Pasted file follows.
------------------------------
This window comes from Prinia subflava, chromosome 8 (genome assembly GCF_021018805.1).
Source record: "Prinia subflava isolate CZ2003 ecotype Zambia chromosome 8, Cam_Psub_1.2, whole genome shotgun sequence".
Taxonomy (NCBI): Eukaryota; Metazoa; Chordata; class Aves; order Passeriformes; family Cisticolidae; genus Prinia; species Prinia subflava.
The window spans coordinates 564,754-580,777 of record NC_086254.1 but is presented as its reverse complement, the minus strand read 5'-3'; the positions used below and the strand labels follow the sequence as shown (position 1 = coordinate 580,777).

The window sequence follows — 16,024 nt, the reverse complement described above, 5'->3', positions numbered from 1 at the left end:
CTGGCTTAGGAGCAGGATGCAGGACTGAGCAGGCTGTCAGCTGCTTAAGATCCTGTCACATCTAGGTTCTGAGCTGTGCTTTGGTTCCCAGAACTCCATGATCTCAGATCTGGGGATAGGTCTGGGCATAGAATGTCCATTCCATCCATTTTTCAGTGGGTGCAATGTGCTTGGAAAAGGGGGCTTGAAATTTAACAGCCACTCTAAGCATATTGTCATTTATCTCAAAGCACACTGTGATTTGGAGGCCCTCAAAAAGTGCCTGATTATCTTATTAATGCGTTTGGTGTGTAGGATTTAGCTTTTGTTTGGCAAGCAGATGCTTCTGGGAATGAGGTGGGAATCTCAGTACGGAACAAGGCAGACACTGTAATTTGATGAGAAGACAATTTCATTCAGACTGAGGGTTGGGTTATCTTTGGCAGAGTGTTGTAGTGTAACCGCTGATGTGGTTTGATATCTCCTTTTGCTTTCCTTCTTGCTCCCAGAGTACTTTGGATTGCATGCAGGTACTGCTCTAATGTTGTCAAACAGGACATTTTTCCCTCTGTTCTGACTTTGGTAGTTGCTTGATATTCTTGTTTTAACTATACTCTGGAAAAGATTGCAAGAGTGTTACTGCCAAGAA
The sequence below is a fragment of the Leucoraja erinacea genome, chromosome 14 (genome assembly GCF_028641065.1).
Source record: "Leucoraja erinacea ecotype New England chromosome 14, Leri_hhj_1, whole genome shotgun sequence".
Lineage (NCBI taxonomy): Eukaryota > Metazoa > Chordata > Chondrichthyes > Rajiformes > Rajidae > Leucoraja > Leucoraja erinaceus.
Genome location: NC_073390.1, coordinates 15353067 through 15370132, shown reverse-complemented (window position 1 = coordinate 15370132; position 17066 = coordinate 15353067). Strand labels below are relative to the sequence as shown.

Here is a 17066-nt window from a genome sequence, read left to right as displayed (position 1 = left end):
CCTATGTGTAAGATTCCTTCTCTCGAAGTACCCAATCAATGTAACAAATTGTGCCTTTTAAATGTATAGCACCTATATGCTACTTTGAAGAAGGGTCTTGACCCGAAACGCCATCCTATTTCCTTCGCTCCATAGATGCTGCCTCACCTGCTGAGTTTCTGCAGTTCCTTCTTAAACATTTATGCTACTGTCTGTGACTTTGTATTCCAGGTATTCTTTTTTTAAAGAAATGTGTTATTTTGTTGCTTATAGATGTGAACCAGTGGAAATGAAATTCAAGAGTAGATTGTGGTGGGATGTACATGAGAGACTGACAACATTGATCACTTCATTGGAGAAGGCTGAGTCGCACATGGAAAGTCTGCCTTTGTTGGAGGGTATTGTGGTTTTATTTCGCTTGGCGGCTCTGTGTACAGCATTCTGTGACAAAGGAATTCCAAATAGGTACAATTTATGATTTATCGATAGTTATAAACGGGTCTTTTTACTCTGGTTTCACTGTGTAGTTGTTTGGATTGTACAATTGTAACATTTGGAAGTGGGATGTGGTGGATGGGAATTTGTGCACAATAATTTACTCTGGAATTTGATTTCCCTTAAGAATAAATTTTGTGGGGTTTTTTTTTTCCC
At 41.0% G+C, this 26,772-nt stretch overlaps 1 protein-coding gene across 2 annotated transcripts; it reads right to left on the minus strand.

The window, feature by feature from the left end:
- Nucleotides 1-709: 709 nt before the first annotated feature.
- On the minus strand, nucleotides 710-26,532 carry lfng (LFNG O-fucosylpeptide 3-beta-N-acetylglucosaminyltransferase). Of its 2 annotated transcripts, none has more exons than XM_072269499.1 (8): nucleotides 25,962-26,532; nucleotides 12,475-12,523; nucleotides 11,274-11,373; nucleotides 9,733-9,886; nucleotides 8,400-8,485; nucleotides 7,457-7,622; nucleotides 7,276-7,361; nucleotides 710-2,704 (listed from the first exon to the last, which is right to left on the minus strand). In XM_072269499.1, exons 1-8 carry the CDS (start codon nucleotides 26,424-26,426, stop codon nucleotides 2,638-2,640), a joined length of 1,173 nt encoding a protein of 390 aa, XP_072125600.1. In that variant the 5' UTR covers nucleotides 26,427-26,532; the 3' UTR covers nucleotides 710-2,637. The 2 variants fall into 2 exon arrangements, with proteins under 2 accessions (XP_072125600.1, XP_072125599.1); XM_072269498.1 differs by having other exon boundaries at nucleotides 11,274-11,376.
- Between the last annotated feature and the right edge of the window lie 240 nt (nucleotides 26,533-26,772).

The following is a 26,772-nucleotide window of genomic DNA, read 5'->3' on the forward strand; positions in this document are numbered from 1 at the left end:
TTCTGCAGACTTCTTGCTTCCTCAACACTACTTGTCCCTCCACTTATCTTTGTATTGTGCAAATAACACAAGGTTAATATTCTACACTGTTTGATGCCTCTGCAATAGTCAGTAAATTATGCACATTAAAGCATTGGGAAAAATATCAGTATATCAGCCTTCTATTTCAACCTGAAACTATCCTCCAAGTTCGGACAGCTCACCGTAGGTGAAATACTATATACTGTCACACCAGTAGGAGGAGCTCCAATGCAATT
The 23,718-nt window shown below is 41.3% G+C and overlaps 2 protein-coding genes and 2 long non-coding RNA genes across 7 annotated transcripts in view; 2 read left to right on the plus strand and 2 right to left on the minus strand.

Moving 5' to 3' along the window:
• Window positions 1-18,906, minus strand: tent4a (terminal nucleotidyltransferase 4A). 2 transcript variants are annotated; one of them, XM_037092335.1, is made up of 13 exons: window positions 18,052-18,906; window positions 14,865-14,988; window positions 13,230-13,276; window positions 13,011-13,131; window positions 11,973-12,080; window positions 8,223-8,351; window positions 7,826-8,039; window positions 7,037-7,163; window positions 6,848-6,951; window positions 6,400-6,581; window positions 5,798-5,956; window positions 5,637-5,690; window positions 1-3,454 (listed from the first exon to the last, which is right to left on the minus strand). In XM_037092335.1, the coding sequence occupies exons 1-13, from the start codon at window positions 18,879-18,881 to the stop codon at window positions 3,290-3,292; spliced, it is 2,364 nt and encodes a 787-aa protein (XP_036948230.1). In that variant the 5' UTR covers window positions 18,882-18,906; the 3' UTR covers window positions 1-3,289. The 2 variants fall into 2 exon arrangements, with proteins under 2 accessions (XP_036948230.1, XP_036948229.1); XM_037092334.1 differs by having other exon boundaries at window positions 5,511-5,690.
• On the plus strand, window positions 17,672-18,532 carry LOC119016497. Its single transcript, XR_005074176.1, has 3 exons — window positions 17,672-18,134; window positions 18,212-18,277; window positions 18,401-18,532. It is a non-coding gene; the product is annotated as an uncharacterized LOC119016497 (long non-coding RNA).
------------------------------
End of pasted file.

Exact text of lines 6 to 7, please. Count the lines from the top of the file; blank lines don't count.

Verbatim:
CTGGCTTAGGAGCAGGATGCAGGACTGAGCAGGCTGTCAGCTGCTTAAGATCCTGTCACATCTAGGTTCTGAGCTGTGCTTTGGTTCCCAGAACTCCATGATCTCAGATCTGGGGATAGGTCTGGGCATAGAATGTCCATTCCATCCATTTTTCAGTGGGTGCAATGTGCTTGGAAAAGGGGGCTTGAAATTTAACAGCCACTCTAAGCATATTGTCATTTATCTCAAAGCACACTGTGATTTGGAGGCCCTCAAAAAGTGCCTGATTATCTTATTAATGCGTTTGGTGTGTAGGATTTAGCTTTTGTTTGGCAAGCAGATGCTTCTGGGAATGAGGTGGGAATCTCAGTACGGAACAAGGCAGACACTGTAATTTGATGAGAAGACAATTTCATTCAGACTGAGGGTTGGGTTATCTTTGGCAGAGTGTTGTAGTGTAACCGCTGATGTGGTTTGATATCTCCTTTTGCTTTCCTTCTTGCTCCCAGAGTACTTTGGATTGCATGCAGGTACTGCTCTAATGTTGTCAAACAGGACATTTTTCCCTCTGTTCTGACTTTGGTAGTTGCTTGATATTCTTGTTTTAACTATACTCTGGAAAAGATTGCAAGAGTGTTACTGCCAAGAA
The sequence below is a fragment of the Leucoraja erinacea genome, chromosome 14 (genome assembly GCF_028641065.1).